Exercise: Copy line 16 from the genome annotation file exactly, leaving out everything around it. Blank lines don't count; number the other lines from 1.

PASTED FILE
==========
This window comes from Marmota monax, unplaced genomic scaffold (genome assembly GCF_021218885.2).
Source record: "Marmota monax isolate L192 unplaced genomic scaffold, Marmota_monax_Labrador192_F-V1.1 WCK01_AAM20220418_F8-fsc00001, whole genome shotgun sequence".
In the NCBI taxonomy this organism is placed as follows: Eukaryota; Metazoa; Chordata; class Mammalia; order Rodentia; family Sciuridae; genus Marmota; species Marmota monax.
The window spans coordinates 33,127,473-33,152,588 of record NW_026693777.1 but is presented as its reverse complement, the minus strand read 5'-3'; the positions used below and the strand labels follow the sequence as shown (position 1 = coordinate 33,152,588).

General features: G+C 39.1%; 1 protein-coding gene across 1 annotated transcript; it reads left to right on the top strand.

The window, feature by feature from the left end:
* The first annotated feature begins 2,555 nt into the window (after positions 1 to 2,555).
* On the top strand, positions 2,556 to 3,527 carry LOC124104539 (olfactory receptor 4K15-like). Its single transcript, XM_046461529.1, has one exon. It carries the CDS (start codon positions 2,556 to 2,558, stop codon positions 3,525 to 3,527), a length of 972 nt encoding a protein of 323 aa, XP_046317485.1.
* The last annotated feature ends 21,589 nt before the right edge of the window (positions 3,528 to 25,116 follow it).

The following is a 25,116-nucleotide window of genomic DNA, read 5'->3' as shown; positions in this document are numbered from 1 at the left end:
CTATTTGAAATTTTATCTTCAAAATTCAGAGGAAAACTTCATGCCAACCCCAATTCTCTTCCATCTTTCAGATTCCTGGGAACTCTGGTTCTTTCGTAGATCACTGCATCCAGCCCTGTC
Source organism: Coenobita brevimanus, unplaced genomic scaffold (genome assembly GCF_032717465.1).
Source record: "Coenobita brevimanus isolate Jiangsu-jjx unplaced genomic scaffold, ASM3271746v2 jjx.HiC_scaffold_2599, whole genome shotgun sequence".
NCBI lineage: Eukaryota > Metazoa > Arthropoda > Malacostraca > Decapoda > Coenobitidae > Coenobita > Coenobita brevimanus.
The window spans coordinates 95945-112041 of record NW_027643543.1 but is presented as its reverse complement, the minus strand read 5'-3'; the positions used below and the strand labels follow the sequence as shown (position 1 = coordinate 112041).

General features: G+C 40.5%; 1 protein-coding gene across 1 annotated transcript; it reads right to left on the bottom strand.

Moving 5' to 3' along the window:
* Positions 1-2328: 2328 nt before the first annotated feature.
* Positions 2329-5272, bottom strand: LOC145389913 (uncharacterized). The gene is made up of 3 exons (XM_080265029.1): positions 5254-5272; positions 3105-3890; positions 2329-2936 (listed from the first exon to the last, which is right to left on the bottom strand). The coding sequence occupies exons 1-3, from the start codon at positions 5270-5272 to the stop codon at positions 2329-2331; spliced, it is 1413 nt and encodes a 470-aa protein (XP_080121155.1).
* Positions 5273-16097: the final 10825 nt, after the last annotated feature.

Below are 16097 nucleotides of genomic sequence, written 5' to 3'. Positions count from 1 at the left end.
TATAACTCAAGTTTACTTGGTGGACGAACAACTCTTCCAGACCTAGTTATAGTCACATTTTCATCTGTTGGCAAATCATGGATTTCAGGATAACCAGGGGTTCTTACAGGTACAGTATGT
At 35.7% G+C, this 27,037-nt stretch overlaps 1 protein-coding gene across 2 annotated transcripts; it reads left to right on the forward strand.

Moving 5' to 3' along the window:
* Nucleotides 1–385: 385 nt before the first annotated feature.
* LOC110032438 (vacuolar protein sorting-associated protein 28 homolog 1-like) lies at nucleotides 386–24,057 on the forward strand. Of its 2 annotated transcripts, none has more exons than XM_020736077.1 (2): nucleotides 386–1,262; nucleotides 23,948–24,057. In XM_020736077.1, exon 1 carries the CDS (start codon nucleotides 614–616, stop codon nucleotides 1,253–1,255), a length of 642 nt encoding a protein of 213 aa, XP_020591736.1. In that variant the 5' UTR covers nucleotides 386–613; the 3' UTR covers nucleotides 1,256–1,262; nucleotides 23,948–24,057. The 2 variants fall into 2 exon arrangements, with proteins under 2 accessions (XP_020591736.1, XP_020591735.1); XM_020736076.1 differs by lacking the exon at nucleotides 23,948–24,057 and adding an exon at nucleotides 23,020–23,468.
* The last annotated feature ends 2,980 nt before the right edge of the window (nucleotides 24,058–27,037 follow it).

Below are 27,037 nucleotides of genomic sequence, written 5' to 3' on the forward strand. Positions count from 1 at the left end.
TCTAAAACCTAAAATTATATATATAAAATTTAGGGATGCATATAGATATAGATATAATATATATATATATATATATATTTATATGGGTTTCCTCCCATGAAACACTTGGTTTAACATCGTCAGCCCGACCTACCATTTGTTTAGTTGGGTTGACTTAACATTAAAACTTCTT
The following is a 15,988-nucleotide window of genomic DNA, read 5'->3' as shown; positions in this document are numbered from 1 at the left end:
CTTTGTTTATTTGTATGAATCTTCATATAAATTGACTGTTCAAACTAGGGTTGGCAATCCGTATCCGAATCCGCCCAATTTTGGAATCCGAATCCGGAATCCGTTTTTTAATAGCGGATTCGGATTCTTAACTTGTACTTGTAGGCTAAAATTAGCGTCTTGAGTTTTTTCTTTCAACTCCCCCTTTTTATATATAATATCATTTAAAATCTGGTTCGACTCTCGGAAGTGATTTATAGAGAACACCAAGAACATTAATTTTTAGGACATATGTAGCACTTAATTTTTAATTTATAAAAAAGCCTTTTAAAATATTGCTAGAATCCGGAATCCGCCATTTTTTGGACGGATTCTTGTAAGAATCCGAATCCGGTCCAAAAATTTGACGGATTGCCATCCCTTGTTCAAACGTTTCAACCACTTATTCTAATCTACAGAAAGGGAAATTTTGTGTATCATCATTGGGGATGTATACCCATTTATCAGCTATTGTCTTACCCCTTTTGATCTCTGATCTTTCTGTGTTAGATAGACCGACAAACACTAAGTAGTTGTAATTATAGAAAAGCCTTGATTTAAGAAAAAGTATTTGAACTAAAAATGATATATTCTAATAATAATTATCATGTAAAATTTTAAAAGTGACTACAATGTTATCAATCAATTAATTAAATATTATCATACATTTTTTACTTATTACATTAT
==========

General features: G+C 40.5%; 1 protein-coding gene across 1 annotated transcript; it reads right to left on the bottom strand.